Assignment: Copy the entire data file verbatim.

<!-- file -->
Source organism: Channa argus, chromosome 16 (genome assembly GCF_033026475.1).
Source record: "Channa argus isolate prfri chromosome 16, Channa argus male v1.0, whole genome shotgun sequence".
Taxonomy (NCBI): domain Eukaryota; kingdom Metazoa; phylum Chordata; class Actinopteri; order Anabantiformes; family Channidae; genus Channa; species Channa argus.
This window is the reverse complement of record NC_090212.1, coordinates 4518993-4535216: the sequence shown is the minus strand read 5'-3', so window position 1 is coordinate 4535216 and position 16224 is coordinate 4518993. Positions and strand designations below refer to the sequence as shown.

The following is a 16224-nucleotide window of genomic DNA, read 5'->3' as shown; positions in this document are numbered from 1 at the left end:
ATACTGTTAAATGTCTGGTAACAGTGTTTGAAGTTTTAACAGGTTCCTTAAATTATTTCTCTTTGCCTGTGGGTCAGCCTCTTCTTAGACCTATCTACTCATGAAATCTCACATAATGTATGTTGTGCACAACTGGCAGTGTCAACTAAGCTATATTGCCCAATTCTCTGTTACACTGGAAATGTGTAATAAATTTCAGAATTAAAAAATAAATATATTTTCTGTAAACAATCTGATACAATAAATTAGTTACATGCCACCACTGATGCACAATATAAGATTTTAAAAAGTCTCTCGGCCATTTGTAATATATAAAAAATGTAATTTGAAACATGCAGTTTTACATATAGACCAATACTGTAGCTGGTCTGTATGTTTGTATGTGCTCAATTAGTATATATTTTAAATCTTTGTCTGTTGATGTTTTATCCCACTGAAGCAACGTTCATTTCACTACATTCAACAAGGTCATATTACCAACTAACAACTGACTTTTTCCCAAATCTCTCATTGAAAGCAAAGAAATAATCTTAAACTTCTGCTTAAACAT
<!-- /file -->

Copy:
Source organism: Channa argus, chromosome 16 (genome assembly GCF_033026475.1).
Source record: "Channa argus isolate prfri chromosome 16, Channa argus male v1.0, whole genome shotgun sequence".
Taxonomy (NCBI): domain Eukaryota; kingdom Metazoa; phylum Chordata; class Actinopteri; order Anabantiformes; family Channidae; genus Channa; species Channa argus.
This window is the reverse complement of record NC_090212.1, coordinates 4518993-4535216: the sequence shown is the minus strand read 5'-3', so window position 1 is coordinate 4535216 and position 16224 is coordinate 4518993. Positions and strand designations below refer to the sequence as shown.

The following is a 16224-nucleotide window of genomic DNA, read 5'->3' as shown; positions in this document are numbered from 1 at the left end:
ATACTGTTAAATGTCTGGTAACAGTGTTTGAAGTTTTAACAGGTTCCTTAAATTATTTCTCTTTGCCTGTGGGTCAGCCTCTTCTTAGACCTATCTACTCATGAAATCTCACATAATGTATGTTGTGCACAACTGGCAGTGTCAACTAAGCTATATTGCCCAATTCTCTGTTACACTGGAAATGTGTAATAAATTTCAGAATTAAAAAATAAATATATTTTCTGTAAACAATCTGATACAATAAATTAGTTACATGCCACCACTGATGCACAATATAAGATTTTAAAAAGTCTCTCGGCCATTTGTAATATATAAAAAATGTAATTTGAAACATGCAGTTTTACATATAGACCAATACTGTAGCTGGTCTGTATGTTTGTATGTGCTCAATTAGTATATATTTTAAATCTTTGTCTGTTGATGTTTTATCCCACTGAAGCAACGTTCATTTCACTACATTCAACAAGGTCATATTACCAACTAACAACTGACTTTTTCCCAAATCTCTCATTGAAAGCAAAGAAATAATCTTAAACTTCTGCTTAAACAT